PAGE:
ATHLETES at the Commonwealth Games will be in a safe pair of hands this summer.
Steve Bowerman, 51, a sports massage therapist from Witney, has been selected to be a volunteer at the event in Glasgow after performing a similar role at the 2012 Olympic Games in London.
The father-of-two said: “The Olympics were brilliant and it was a once-in-a-lifetime opportunity to work with elite athletes.
“That’s the highest level you can get to and I loved every second of it.”
After working with international athletes in the Olympic Village and at the rowing lake at Dorney, near Eton, Mr Bowerman volunteered to be involved with the Commonwealth Games, which start on July 23.
He volunteered in January last year, had an interview in June and was selected in December.
He will be working with divers – who could include stars such as Olympic bronze medallist Tom Daley – from his base at the Royal Commonwealth Pool in Edinburgh, where the diving events will be held.
Mr Bowerman, who runs Witney massage and chiropody firm Body Zones, said: “I am really pleased about it, as I didn’t expect to get selected again.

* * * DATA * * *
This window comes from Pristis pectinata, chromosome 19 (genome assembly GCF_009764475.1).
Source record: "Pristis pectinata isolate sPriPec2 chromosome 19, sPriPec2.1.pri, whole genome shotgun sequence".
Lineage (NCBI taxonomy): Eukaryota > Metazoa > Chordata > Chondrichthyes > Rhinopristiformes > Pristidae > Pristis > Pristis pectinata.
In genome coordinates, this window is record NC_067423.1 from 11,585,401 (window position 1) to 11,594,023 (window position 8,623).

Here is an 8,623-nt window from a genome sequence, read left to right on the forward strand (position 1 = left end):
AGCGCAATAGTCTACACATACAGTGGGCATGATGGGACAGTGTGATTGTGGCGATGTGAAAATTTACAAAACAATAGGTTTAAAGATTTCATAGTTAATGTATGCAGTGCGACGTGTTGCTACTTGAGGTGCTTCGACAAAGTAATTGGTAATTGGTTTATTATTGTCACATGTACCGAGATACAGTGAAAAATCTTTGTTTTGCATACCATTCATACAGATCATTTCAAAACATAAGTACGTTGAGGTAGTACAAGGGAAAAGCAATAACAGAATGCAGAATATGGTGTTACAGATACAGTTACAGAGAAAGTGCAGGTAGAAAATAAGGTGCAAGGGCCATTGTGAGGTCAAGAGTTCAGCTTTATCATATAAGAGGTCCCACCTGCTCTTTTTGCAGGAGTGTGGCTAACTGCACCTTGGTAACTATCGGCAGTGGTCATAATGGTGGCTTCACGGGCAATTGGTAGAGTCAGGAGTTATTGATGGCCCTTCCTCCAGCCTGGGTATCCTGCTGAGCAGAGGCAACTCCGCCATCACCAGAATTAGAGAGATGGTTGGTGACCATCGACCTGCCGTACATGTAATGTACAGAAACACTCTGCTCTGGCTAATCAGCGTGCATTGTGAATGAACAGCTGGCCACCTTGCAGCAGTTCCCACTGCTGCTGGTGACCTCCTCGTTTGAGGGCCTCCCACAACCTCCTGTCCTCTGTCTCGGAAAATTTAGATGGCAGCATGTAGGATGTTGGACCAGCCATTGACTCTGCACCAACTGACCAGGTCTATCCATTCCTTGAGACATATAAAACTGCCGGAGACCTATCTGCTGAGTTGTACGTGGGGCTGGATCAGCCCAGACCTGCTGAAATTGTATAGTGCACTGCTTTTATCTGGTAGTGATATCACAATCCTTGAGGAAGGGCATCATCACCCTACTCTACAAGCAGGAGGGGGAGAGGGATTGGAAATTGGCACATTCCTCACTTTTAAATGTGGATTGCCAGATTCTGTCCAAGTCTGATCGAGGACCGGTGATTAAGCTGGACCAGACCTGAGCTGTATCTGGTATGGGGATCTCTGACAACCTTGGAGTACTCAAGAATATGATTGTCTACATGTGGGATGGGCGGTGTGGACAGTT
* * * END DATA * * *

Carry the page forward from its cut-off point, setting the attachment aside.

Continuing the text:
“There were more than 60,000 games makers for the Olympics, but only 15,000 volunteers for the Commonwealth Games.
“I thought most people would volunteer again and there would be lots of Scottish people as well, so I didn’t think I stood a chance.”
The Witney resident, who has two daughters, aged 13 and eight, said he could not wait to replicate the “amazing” atmosphere of the Olympics again.
He said: “It was great and it was just like you saw on TV.
“The Kiwis and Aussies were particularly friendly.”
Mr Bowerman, who lives in Springfield Oval, said he has to work on different muscles for the range of sports covered, which should come in handy – given that the Commonwealth Games has 261 events across 17 sports.
He also does a range of massages, from a standard sports session to a more exotic thai hand and foot massage.
Mr Bowerman, a keen sportsman and member of cycling clubs Zappi’s in Oxford and Mickey Cranks in Witney, said he got into the industry five years ago after realising the physical demands his active, sporting life was having on his body.
Fast forward five years, and he will share his expert knowledge with athletes from 70 nations.